ICE has long called on government to publish an infrastructure strategy that is long-term, holistic and evidence-based, using the National Infrastructure Commission (NIC)’s National Infrastructure Assessment (NIA) as its framework.
Chris Richards, ICE Director of Policy, said of the strategy:
“Although we need to review the details, we are optimistic that the publication of this National Infrastructure Strategy will provide clear strategic direction on future infrastructure interventions. Ensuring a long-term approach is essential in the planning and delivery of projects that meet the needs of society.
“It is good that a number of the NIC’s recommendations taken on board, but more importantly this is a crucial, and satisfying moment, for those who support the principle of policymaking on major infrastructure investment being guided by evidence.”
We have consistently championed the work of the NIC, having previously called for government to establish and empower it. ICE also directly informed the NIA through our own wide-ranging National Needs Assessment published in 2016, which took stock of the UK’s infrastructure and outlined the steps needed for a national infrastructure system that is efficient, affordable and sustainable.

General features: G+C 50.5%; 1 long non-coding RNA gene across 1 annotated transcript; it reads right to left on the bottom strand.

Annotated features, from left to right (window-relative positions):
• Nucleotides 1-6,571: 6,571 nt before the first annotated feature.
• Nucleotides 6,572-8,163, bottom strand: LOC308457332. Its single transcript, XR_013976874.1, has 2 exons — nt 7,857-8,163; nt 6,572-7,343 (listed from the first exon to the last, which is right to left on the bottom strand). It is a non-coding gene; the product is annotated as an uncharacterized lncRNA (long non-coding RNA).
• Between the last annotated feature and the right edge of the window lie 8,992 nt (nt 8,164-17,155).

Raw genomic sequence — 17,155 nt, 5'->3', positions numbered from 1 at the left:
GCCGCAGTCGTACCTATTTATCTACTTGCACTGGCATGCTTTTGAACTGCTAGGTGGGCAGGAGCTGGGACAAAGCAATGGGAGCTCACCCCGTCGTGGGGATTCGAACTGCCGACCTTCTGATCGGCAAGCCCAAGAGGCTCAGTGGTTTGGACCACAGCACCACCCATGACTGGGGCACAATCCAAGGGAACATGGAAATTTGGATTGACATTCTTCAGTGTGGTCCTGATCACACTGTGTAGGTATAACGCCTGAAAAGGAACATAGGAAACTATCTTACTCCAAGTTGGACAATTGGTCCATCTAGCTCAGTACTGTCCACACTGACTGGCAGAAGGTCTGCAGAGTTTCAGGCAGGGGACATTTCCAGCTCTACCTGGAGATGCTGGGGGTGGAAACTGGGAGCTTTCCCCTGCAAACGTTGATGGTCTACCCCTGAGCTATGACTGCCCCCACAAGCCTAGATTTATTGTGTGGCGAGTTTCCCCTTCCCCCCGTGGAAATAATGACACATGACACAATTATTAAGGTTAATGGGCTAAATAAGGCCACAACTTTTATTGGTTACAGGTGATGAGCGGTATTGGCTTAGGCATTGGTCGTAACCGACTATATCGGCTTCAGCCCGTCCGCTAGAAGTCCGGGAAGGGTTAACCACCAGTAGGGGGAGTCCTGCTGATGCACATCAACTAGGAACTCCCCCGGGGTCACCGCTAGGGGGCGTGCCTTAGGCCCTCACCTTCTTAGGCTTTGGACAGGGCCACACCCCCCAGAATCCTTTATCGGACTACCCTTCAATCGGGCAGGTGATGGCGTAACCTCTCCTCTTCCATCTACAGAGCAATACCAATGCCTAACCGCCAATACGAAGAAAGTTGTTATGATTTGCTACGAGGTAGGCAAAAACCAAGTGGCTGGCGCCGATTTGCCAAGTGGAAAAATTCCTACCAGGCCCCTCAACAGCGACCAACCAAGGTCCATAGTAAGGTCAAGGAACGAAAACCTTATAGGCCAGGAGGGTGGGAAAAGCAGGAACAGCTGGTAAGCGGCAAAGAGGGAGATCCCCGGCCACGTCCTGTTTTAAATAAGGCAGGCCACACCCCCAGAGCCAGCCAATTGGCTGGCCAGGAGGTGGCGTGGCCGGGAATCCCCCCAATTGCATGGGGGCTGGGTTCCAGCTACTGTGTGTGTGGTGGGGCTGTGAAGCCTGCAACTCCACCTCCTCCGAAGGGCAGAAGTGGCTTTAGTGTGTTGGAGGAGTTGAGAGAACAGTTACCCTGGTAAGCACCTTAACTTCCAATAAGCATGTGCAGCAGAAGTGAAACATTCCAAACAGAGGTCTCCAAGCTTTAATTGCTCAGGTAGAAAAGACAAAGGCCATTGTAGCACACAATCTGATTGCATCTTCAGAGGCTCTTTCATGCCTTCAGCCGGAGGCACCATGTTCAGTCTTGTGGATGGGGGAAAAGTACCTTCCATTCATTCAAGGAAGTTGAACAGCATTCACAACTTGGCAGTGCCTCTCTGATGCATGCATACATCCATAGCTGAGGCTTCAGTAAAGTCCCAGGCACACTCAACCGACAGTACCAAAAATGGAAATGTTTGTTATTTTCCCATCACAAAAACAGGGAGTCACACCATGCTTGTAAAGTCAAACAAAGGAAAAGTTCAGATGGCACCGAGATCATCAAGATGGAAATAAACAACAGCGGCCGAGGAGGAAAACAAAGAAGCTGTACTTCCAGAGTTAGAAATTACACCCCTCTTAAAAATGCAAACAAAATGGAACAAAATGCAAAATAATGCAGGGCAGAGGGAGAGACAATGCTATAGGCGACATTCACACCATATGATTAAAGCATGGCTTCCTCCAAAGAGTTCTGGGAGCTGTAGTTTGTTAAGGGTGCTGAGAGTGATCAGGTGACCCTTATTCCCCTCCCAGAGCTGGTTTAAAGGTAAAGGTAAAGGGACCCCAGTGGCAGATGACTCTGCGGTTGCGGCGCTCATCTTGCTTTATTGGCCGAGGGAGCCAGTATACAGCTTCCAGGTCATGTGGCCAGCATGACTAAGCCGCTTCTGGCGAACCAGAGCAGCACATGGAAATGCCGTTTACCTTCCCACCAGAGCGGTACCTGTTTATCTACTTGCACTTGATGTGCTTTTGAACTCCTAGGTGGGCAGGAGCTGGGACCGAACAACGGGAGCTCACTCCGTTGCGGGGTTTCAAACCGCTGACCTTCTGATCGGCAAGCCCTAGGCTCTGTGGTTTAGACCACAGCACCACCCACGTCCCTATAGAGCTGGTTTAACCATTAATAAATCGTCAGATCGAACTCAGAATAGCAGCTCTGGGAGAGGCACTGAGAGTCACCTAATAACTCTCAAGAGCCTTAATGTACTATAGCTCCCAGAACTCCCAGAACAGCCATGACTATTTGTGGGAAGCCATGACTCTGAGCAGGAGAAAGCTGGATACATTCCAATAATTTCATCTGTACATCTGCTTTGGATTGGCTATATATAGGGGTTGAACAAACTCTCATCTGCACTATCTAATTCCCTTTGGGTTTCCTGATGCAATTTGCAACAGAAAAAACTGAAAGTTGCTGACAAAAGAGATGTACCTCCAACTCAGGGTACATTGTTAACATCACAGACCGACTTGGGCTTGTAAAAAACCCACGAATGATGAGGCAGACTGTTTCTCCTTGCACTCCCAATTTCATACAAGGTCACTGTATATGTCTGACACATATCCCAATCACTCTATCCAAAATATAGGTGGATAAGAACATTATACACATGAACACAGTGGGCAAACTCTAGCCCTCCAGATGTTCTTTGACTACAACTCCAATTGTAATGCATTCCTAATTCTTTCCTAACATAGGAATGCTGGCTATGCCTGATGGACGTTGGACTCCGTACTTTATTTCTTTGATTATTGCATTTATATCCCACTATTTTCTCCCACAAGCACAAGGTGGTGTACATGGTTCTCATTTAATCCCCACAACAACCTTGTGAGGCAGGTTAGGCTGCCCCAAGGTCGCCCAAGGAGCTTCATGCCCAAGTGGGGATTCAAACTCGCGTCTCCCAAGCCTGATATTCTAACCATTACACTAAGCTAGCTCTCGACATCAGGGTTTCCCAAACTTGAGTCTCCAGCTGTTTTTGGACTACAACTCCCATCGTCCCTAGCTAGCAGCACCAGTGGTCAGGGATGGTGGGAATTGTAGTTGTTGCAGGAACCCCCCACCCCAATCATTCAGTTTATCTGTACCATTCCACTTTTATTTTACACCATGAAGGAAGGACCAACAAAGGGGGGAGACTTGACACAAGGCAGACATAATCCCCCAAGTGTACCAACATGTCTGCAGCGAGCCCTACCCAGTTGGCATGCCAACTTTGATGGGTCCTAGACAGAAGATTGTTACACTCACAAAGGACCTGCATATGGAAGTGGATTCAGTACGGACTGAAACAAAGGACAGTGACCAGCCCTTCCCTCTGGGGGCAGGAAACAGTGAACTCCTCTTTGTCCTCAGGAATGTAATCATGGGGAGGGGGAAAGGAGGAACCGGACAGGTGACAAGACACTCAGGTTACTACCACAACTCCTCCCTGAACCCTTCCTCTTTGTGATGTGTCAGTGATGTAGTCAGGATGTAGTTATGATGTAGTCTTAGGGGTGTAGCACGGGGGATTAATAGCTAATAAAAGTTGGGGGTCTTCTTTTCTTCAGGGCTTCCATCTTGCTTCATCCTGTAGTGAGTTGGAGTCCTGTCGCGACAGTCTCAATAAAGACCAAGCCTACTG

Also announced, was the development of a UK Infrastructure Bank, which ICE has called on government to establish since publishing our State of the Nation 2018: Infrastructure Investment. Such an institution will help lower the cost of greener technologies and projects needed to accelerate decarbonization, and is particularly important given the UK’s expected loss of access to the European Investment Bank after Brexit. We believe this new bank will have a major role to play in supporting the transition of the UK’s economy to net-zero emissions by 2050, which ICE outlined in our recent policy paper on the need for a Net-Zero Infrastructure Plan.
New Green Book is also green by nature - 25 Nov
The government’s Green Book now ‘lives up to its name, with a bright green thread running through it’ thanks to net-zero being put at its heart.